“You could feel the heat of the flames,” he told CNN. “Most of us were crying or unable to react. It was so hot and so terrible knowing that so many of us were still inside.”
Concerned family and friends used social media to find loved ones and offer support.
A Facebook page created for the event became a forum for friends and family of the victims who posted frantic messages seeking information about loved ones. Those who survived shared their names to show they were safe.
‘I had to let him go’
For filmmaker and photographer Bob Mulé, the warehouse was both his home and his community.
The 27-year-old Mulé told CNN more than 20 people living in the warehouse, paid rent and were all involved in the creation of the space.
On Friday night, Mule stopped upstairs to listen to some music he described as a “very tame setting.” Afterward, he headed downstairs to work on a painting. From his studio, he smelled smoke.
After seeing the flames, Mulé ran to find a fire extinguisher. He found one, but could not open the pin. When Mulé turned back to save his camera and laptop, he spotted a fellow artist who called out for help. Mulé suspected that heavy-set artist had broken his ankle after falling from the second floor.
“I was pulling him out,” said Mulé, who sustained burns from the fire. “The flames were too much. There was too much smoke and … I had to let him go.”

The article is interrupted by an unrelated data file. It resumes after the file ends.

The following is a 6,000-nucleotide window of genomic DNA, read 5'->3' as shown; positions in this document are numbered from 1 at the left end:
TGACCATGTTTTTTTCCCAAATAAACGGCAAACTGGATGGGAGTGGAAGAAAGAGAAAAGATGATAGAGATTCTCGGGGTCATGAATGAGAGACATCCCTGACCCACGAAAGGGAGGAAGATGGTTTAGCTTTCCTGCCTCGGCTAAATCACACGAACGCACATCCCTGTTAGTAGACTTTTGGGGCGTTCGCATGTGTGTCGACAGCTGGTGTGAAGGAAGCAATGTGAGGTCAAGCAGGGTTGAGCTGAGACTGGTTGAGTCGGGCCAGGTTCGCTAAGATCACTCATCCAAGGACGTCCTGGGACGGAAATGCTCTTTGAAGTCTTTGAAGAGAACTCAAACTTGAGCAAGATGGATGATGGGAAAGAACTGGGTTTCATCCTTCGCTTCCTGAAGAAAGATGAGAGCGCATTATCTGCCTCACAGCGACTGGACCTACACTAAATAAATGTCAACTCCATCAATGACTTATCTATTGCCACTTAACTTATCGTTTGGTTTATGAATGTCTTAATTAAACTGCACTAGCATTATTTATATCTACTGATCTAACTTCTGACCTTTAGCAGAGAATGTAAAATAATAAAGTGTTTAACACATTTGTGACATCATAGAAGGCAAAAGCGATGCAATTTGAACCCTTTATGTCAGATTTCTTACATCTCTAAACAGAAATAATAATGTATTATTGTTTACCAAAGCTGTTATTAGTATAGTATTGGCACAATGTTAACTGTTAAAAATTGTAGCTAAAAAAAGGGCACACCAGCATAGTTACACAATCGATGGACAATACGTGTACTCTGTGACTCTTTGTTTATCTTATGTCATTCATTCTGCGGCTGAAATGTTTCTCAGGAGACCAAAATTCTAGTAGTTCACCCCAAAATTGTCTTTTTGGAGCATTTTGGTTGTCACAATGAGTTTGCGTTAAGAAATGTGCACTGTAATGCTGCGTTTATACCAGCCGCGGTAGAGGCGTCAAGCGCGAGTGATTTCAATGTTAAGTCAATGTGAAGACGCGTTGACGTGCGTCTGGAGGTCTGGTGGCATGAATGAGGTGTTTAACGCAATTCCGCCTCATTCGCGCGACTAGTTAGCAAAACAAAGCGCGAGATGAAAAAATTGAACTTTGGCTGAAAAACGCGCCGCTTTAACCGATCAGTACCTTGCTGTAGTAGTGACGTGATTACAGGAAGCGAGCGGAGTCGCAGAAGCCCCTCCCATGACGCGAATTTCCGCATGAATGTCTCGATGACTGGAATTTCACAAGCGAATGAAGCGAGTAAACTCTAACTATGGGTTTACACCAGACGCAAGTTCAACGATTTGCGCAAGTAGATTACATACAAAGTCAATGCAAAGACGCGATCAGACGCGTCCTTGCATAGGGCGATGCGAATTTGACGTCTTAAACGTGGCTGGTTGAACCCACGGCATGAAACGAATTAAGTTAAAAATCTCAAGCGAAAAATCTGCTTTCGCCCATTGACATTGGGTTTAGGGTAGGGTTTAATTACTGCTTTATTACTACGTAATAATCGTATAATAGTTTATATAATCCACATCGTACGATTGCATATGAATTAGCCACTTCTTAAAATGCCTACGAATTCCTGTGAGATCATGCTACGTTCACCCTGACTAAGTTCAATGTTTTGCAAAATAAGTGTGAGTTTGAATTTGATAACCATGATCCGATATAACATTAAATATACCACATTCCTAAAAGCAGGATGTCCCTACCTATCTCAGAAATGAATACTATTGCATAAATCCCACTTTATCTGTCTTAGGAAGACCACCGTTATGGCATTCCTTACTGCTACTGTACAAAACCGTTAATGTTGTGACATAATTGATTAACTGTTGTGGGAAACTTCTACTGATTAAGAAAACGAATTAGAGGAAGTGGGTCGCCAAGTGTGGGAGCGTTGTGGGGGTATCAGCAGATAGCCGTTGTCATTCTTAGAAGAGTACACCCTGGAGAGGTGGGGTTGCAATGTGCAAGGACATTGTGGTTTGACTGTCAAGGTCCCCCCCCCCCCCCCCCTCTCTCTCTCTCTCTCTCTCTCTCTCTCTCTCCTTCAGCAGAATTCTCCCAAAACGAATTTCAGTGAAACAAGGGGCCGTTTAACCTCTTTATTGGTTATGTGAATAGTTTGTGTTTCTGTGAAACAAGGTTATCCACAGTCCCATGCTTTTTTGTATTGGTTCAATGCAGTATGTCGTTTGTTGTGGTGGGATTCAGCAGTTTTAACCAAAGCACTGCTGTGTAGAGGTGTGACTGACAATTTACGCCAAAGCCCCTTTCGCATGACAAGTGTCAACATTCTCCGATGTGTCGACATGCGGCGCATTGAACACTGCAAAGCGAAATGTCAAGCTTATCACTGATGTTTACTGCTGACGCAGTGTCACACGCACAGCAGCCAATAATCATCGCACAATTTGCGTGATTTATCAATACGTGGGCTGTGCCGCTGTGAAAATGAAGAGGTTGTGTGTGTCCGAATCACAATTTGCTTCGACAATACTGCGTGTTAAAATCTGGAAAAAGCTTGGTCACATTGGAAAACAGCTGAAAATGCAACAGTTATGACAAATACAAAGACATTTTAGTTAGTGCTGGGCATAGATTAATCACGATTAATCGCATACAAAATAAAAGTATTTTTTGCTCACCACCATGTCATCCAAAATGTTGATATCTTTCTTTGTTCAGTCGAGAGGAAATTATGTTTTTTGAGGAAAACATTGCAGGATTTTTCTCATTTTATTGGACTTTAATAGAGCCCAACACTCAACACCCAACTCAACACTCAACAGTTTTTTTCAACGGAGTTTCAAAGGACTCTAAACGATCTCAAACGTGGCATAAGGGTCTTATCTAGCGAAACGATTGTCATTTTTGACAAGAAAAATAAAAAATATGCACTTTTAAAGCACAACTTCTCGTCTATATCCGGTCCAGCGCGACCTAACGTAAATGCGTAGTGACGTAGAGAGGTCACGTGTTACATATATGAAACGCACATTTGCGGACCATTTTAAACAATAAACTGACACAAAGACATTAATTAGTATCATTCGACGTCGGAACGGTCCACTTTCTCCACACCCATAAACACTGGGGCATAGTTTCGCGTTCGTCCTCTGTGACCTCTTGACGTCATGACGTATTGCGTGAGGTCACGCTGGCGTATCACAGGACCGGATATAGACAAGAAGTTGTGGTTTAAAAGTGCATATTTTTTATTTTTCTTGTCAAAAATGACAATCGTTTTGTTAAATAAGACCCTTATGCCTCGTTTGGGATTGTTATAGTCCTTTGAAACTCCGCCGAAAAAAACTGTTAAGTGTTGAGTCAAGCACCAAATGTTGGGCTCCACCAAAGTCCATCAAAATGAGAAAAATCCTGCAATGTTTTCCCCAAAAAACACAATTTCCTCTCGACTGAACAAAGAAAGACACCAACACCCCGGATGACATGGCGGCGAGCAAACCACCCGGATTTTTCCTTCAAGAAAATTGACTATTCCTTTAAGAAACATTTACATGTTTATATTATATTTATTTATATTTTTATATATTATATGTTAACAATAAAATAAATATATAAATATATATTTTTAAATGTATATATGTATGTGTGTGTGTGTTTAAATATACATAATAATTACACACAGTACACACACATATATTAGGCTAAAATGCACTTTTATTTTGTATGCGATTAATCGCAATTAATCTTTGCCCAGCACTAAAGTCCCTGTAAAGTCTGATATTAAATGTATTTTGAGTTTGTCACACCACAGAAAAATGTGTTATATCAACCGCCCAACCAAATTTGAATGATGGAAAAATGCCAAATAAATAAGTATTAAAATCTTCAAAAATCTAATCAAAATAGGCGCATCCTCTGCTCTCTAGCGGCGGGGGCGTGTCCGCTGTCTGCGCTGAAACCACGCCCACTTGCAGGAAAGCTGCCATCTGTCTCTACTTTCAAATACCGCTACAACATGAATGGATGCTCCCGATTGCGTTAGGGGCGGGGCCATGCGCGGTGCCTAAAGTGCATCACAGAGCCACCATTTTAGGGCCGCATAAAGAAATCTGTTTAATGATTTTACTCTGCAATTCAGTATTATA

The Oakland ‘Ghost Ship’
The building is known as the “Ghost Ship.”
Photos posted online show an interior cluttered with drums, keyboards, guitars, clocks, ornate beds, plush sofas, mirrored dressers, tables, benches and artifacts. Exotic lamps hang from the ceiling, and paintings adorn some of the walls.
Darin Ranelletti, Oakland’s interim director of planning and building, told reporters Saturday the city had only approved permits for the building to be used as a warehouse — not for residences. City officials also had not signed off on a special permit for the event, Ranelletti said. In addition, firefighters found no evidence of sprinklers in the warehouse.
Last month the warehouse’s owners had received notification of city code violations for hazardous trash and debris, property records show. Officials had not yet completed an investigation into a November complaint for an illegal interior building structure.
CNN has reached out to the property owners for comment. Johnna Watson, Oakland police spokeswoman, said the building was not deemed a crime scene, but it was still early in the investigation.
Coping with a nightmare
More than 40 people gathered Saturday at the Chapel of the Chimes in Oakland for a vigil for victims. Organizers asked attendees to light a candle at the end of the service, saying flames caused pain and destruction “but tonight we light the flame for good and for peace.”
Now, as loved ones seek answers, photographer Mulé must wrestle with the reality of losing a friend and grapple with the nightmare of the horrific night.
“I tried to save my friend but I had to leave him,” Mulé said.